The complexity of modern IT systems makes it impossible to predict how they will respond to every potential failure or interruption.
Chaos engineering helps organisations explore possible adverse events by designing and running controlled experiments that involve introducing a failure, then analysing the impact and response to that failure.
Chaos engineering experiments present any organisation with certain risks – introducing an error into any IT system could have unintended consequences. This means it’s essential to plan such experiments carefully. If the experiments are to be part of a focussed event, such as a Chaos Day make sure that:
- You have appropriate time to plan the experiments, and people required to plan and execute the experiments are available at the scheduled time.
- Your proposed date does not clash with major business events or planned changes to your existing IT systems
- The existing systems are stable, and will be able to recover from introduced failures or errors
These six questions are designed to help you understand when is the best time to hold a Chaos Day in your organisation:
Does the business consider a Chaos Day to be important at the current time?
Chaos Days generally provide a good return on investment for IT organisations, but the benefits might not be as obvious in the short-term as the benefit of investing in new capabilities. This can cause organisations to ‘put off’ Chaos Days, or not hold them at all.
If this is the case, then we recommend starting with a smaller investment such as a time-boxed risk assessment, using a FAIR (factor analysis to information risk) approach. This type of exercise provides an opportunity to explore what failures could happen, their frequency and the potential impact they would have. The results can give meaningful data that can be used to build a business case for Chaos Days that might persuade stakeholders to prioritise resilience over or alongside new capabilities.
Do we have enough time to plan, execute and review a Chaos Day?
It’s vital that Chaos Days are carefully scheduled to ensure that the organisation has the time and resources available to fully engage with the experiment. The timeline for a Chaos Day must allow sufficient time for planning. We recommend that you arrange a planning session with the whole team at least two weeks before the Chaos Day.
Ideally, the Chaos Day should be scheduled for a date that won’t impact key business events. For example, if the target environment is severely degraded, check this won’t delay any production releases that need to pass through it around that date. You will then need to allow time to schedule review meetings after the Chaos Day for teams, to capture learning and make recommendations.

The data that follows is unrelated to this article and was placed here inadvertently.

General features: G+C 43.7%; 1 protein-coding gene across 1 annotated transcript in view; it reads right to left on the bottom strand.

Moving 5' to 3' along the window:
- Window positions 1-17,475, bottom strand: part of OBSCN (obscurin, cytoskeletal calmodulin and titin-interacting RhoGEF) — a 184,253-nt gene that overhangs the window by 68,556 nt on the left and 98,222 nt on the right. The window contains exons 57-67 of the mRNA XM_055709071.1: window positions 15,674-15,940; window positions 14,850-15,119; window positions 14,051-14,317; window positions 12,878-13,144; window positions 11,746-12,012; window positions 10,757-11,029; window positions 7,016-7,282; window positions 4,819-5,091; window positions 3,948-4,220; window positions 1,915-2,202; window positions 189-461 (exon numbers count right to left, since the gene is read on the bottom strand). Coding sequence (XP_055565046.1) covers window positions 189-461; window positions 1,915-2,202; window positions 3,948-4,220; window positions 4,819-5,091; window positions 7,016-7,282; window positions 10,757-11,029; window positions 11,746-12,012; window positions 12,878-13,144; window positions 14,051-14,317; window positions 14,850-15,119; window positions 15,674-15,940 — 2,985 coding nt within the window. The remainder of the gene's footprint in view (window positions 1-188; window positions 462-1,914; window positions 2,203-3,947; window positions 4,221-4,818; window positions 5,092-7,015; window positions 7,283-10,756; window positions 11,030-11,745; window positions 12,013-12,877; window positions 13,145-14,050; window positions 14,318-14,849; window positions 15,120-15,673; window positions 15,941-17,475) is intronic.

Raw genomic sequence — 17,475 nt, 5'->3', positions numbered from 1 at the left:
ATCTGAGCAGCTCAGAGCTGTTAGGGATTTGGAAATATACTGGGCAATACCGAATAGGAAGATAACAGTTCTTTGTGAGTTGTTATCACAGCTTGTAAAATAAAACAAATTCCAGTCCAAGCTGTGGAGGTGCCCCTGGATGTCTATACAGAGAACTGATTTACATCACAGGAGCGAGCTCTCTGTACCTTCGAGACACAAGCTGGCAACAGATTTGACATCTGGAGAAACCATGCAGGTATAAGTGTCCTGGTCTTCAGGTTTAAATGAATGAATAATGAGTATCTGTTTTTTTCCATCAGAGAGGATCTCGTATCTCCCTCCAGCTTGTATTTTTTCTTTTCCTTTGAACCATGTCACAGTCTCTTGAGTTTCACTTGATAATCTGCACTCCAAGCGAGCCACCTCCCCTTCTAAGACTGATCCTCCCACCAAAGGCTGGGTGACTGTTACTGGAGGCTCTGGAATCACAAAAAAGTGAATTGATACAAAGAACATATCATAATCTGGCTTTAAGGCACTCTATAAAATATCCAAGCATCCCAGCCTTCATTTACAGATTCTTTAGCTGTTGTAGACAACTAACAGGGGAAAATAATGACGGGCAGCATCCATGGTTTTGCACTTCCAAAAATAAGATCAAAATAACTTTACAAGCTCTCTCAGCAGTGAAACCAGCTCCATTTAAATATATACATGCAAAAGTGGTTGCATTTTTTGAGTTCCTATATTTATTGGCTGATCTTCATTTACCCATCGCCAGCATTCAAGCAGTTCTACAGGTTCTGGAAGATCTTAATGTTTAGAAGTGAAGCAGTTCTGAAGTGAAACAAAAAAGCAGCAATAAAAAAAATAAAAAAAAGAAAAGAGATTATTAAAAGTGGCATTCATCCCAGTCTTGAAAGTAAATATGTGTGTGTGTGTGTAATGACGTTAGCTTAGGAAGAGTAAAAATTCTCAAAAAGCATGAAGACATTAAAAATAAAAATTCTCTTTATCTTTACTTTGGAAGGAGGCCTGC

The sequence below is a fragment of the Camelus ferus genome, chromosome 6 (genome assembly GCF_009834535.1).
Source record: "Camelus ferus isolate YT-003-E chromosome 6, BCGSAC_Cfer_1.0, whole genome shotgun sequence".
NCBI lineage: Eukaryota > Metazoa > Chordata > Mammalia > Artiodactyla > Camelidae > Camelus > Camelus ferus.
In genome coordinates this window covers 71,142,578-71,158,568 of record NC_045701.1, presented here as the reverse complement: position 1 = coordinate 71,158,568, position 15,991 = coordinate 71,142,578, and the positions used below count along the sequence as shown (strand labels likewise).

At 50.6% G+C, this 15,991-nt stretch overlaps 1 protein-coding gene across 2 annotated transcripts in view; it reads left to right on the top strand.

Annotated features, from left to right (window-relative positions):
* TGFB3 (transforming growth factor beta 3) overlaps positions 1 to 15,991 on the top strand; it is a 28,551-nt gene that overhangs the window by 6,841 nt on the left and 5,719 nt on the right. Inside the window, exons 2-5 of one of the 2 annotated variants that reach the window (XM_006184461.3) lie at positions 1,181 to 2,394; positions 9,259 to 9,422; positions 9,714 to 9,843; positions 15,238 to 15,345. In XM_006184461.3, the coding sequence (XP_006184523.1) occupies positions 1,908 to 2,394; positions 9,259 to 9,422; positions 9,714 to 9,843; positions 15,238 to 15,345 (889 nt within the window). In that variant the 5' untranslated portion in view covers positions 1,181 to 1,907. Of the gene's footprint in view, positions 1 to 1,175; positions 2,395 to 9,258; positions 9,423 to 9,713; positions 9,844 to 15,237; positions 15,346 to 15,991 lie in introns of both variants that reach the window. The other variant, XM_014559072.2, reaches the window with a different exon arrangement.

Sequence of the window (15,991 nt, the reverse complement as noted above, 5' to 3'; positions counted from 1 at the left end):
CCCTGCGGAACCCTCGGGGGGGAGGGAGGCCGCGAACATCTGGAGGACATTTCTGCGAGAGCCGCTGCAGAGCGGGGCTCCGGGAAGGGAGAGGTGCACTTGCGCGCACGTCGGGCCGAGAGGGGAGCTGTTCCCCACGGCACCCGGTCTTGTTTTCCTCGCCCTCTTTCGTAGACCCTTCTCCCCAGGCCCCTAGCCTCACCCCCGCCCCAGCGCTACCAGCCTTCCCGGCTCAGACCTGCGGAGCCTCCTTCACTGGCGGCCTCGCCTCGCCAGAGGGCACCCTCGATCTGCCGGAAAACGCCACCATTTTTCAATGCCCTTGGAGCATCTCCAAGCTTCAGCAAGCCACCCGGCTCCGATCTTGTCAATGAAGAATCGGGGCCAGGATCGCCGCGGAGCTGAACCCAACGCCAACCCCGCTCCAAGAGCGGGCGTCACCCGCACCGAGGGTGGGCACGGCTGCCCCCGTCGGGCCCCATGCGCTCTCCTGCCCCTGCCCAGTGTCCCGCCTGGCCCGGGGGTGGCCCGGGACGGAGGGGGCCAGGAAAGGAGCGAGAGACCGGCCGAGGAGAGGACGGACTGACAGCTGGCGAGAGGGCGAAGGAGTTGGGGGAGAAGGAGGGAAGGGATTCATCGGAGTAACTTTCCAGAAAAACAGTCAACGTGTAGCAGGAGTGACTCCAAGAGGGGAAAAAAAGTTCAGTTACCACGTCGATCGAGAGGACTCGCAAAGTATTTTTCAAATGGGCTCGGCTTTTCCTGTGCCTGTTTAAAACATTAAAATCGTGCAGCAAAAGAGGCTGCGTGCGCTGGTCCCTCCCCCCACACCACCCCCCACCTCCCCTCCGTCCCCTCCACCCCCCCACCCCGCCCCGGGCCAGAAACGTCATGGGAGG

You’ll need to schedule time to discuss and plan experiments, and decide when they should be run. You’ll need a couple of weeks after planning to allow engineering teams enough time to design, implement and test the experiments. Don’t forget to check if other teams have any key dependencies on the target environment and services over the Chaos Day, to avoid causing problems with experiments.
Do we have any major changes planned?
In general, the best time to schedule a Chaos Day is sufficiently far away from business changes to avoid disruption, but close enough to planned changes to provide useful insight and resolution time of problems that could impact those changes. For example, an online retailer could hold a Chaos Day two months before a seasonal peak in traffic, while a manufacturer could organise a Chaos Day to test its supply chain management before implementing a new shipping process.
It’s important to allow time between the Chaos Day and the business change, so that learning can be distilled and improvements applied. At one of our clients with a very large platform (1,000+ microservices processing 1 billion requests on peak days), we found that 2-3 Chaos Days per year was ideal.
Is our system currently stable?
Chaos Days offer important benefits, but if your systems are currently unstable and there are regular incidents and failures, you might already have enough chaos to contend with! In this instance, we advise focusing on improving post-incident reviews to bring about system stability. Once you’ve had a few months free of issues, then you could try a small Chaos Day in pre-production to test that stability.
Are the right people available to support our Chaos Day?
To get the best results from a Chaos Day you’ll need experienced engineers across relevant teams, to design and execute experiments. Ensure that these people are not currently committed to other tasks at the time you will need them for your Chaos Day.
How much time do we need for a Chaos Day?
To identify the best time to run a Chaos Day, first decide whether you need just a few hours, a whole day, or whether the event should be spread over several days.
Running a Chaos Day over a single day results in a more intensive but shorter event, which can add stress. Our experience is that this intensity also improves team dynamics and leads to a more memorable event. The disadvantage of a single Chaos Day is that it can be hard to maintain an element of surprise, especially in a pre-production environment. Teams need to be informed to treat failures in this environment as though production were on fire, so it’s likely they’ll be paying close attention.
Spreading a Chaos Day over a number of days makes it easier to spring surprises on the team, because people won’t know exactly when experiments will be run during the chosen period. It also allows for adjustments to be made to experiments, using learning from early experiments to improve later ones.
For more insight into the benefits of running a Chaos Day, along with expert guidance on how and when to organise Chaos Days for the maximum benefit, check out the playbook online here.